We will give Lokayukta more powers in Himachal: Chief Minister

Shimla : Himachal Pradesh Chief Minister Prem Kumar Dhumal has promised a corruption-free state with a powerful Lokayukta system in place. He said he is in touch with Anna Hazare and his team for their suggestions to make the institution more potent.

His assertions come at a time when the Bharatiya Janata Party (BJP) government is facing charges of selling the state to non-Himachalis by granting them permission to buy huge chunks of land after bypassing the laid down land laws.

“We are one of the first states to have a Lokayukta. Now we are going to give the Lokayukta institution more powers in order to deal effectively with corruption and abuse of power,” Dhumal told IANS in an interview.

“For this, the act (Himachal Pradesh Lokayukta Act of 1983) would be amended. Members of civil society have been invited to give suggestions to strengthen the Lokayukta and give it more powers for dealing effectively with complaints of corruption,” he said.

The issue of giving more power to the institution, Dhumal said, would be discussed with the new Lokayukta, Justice (retd) L.S. Panta, who is to assume office next month.

Panta, a retired Supreme Court judge, is chairman of the National Green Tribunal.

The chief minister’s office also comes under the purview of the Lokayukta.

Dhumal, who took over reins of the state for the second time Dec 30, 2007, said his government was among the few states that reacted quickly after the national outcry against corruption.

“We have now laws in place to nail corrupt officials and make them accountable through timely delivery of services to the public,” he said.

The state assembly, during its eight-day monsoon session in August, passed the Himachal Pradesh Special Courts (Attachment and Confiscation of Property) Bill and the Himachal Pradesh Public Services Guarantee Bill.

The former aims to provide speedy trial in corruption cases and for confiscation of ill-gotten money and property of the public servants while the latter will ensure time-bound delivery of services to the public.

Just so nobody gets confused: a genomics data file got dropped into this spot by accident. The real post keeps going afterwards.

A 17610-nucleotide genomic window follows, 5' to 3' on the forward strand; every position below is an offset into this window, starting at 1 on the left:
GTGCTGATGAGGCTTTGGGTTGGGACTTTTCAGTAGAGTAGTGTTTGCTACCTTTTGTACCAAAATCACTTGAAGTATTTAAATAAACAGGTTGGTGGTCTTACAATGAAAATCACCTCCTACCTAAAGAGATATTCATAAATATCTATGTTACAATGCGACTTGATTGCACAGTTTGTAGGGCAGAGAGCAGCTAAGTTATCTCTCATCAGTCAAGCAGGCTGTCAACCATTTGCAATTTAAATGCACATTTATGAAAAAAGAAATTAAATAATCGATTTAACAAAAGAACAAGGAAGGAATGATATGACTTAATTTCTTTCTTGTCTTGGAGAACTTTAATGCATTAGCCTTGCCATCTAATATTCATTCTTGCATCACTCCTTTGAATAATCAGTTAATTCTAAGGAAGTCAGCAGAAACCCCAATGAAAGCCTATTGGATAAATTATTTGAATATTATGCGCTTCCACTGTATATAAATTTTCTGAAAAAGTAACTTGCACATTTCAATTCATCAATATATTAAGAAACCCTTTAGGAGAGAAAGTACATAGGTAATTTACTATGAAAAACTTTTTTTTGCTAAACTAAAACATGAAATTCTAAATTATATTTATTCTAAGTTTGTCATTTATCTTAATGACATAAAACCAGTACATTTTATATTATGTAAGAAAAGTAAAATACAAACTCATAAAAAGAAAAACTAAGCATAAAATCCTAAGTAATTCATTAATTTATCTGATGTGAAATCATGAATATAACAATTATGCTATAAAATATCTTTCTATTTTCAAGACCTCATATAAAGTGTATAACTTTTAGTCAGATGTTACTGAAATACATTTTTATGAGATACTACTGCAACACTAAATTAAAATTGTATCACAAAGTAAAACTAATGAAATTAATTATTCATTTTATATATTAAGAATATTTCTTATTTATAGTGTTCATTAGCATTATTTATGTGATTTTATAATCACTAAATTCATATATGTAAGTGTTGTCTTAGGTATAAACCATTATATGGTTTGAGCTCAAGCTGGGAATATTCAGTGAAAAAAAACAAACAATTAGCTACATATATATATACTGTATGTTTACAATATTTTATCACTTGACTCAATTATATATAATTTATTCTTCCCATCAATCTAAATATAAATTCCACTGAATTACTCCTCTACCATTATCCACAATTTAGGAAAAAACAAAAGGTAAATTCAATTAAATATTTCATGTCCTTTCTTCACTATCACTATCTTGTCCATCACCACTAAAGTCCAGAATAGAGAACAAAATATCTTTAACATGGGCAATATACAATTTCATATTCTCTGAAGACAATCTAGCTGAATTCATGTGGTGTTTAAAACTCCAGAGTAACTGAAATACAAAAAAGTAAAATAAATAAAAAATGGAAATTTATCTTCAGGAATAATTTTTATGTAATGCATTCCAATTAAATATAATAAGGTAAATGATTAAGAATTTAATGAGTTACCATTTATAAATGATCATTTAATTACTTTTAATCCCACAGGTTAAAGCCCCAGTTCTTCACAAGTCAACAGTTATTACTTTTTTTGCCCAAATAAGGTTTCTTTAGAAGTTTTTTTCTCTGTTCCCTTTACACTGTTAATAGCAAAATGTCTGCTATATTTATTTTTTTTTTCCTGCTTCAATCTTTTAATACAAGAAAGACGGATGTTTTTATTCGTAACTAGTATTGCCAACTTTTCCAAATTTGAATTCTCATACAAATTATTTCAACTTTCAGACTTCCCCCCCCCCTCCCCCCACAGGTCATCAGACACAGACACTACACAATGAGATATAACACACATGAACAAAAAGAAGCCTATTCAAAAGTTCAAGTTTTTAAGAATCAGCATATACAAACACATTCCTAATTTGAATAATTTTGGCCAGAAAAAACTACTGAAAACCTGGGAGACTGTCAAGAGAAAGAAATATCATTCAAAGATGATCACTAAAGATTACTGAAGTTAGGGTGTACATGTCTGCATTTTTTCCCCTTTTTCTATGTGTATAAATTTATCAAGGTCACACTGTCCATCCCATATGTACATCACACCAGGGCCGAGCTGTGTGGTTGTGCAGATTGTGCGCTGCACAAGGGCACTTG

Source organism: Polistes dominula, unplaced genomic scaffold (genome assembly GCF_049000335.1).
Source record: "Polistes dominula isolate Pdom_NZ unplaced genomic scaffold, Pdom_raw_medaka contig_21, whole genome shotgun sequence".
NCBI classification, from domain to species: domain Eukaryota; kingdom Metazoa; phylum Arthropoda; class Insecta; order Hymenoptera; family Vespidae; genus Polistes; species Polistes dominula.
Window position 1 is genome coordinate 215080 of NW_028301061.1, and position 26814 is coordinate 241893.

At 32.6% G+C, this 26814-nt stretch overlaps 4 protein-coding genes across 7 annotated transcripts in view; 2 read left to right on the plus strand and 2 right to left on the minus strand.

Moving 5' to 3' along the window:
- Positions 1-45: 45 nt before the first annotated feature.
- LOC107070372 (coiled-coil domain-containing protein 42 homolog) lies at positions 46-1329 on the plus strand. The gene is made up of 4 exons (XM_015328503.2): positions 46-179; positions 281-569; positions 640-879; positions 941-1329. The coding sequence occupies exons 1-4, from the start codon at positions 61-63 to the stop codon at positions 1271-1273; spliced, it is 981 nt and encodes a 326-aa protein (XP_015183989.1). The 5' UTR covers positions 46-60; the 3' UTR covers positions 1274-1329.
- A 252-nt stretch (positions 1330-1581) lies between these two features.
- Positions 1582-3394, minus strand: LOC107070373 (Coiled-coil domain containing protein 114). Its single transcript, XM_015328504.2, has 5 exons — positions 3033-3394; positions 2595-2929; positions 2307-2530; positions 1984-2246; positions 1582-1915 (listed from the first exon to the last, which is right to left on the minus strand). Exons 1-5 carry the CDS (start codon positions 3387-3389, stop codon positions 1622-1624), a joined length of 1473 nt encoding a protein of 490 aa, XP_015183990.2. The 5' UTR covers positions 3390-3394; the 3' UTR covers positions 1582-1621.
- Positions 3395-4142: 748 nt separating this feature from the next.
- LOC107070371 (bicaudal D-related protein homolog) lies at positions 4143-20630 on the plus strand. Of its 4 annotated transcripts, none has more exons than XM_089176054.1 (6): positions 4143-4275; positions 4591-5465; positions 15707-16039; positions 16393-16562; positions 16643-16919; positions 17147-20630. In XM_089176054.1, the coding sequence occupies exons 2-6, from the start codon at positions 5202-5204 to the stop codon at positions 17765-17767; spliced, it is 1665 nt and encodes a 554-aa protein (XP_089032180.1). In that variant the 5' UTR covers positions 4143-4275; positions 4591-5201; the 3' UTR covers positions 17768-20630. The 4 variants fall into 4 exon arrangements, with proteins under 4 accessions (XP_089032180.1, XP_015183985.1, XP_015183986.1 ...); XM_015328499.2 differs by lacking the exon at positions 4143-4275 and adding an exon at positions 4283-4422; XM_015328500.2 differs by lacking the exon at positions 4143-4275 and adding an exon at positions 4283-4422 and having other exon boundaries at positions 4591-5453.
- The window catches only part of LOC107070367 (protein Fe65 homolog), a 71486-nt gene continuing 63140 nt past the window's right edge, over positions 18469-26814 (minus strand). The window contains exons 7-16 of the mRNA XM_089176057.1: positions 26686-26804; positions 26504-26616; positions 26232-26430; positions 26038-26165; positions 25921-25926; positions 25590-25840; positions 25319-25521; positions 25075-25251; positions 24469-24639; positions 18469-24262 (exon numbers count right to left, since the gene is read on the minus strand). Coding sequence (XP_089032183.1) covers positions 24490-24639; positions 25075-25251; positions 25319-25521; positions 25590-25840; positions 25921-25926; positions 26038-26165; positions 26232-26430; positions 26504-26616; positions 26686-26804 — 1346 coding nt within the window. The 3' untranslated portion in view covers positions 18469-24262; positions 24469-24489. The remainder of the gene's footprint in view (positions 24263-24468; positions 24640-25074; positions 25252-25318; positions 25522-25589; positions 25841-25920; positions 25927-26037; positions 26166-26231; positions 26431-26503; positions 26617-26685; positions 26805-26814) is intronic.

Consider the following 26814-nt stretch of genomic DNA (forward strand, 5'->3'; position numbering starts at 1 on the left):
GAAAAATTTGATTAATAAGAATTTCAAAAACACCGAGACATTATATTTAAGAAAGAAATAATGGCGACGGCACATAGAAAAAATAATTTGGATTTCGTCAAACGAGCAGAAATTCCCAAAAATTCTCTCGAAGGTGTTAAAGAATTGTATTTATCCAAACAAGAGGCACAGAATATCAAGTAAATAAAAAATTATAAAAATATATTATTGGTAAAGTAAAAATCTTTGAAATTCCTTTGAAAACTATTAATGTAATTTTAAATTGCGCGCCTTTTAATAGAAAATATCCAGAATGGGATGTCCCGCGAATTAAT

Dhumal said now there are special courts to dispose of the trial of corrupt public servants within a year’s time and appeal against the orders would lie only with the high court.

Madhya Pradesh, Bihar and Himachal are the states that have a law to confiscate properties of corrupt officials.

But not everything has been as hunky-dory as the ruling BJP wants to make out.

In handling cases of corruption involving officials, the Himachal Pradesh High Court has pulled up the government a number of times.

The state has at least 23 tainted government officials, including Indian Administrative Service (IAS) officer Sanjay Gupta, two Himachal Administrative Services officers and former drug controller Sher Singh.

This fact came to light in a reply filed by the chief secretary recently in the high court in a case, still pending, related to postings of tainted officials occupying crucial posts.

The state government was also under attack of the opposition Congress, especially in its fourth year tenure, for promoting realtors, private universities and illegal property transactions.

The Congress alleged the state government is showing favouritism towards Bemloe Development and Infrastructure Company and Optima Construction Pvt Ltd which are respectively setting up an ultra-luxury housing project each in Shimla and Kasauli towns.

The builders have felled dozens of trees overnight and violated environmental and land laws, it alleged.

Even the ruling BJP’s own MP Rajan Sushant and some dissidents put the government in the dock by levelling allegations of corruption, especially shady land deals.

For quite some time, Sushant was openly criticising Dhumal. He was axed from the party’s state executive body in May for demanding ‘narco-analysis’ test of Dhumal and his cabinet ministers over corruption.

Some dissidents, comprising former state BJP chief Maheshwar Singh, floated the Bhrashtachar Mukti Morcha to expose misdeeds of the government.

Despite allegations, a confident Dhumal said his biggest achievement over the past four years was winning the trust of the “aam aadmi” or the common man.

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